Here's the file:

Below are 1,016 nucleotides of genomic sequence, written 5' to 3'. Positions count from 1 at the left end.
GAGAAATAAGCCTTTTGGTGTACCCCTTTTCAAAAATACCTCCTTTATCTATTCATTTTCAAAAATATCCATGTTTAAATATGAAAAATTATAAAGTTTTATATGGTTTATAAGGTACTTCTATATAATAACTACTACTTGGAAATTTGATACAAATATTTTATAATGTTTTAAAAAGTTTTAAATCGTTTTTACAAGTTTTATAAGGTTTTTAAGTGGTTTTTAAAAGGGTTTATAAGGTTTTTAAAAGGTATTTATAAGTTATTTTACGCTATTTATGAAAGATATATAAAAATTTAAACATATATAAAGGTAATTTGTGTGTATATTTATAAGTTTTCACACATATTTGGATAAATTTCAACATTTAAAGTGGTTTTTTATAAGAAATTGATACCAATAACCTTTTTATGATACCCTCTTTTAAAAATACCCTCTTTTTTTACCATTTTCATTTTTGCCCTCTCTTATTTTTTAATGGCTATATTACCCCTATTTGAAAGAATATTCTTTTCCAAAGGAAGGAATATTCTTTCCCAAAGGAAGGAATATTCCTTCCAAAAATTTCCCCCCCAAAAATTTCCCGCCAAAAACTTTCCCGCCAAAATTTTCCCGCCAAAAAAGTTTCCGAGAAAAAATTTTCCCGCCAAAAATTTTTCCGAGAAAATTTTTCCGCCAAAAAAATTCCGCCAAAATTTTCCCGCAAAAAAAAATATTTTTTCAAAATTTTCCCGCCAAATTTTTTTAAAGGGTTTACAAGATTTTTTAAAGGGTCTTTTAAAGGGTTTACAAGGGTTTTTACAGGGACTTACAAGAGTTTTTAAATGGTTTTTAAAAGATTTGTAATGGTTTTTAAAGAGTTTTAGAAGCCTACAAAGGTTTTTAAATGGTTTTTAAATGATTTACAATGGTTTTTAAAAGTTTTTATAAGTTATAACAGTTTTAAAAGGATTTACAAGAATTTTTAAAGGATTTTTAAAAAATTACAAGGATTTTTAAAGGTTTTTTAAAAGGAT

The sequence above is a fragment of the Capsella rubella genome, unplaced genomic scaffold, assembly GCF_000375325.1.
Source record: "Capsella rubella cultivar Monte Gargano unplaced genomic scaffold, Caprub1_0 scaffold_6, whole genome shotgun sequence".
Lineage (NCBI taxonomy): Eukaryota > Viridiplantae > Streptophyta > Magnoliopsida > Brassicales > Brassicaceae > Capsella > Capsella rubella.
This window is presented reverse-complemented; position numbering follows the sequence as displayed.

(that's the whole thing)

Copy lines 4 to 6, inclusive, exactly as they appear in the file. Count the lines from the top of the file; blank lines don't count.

Source record: "Capsella rubella cultivar Monte Gargano unplaced genomic scaffold, Caprub1_0 scaffold_6, whole genome shotgun sequence".
Lineage (NCBI taxonomy): Eukaryota > Viridiplantae > Streptophyta > Magnoliopsida > Brassicales > Brassicaceae > Capsella > Capsella rubella.
This window is presented reverse-complemented; position numbering follows the sequence as displayed.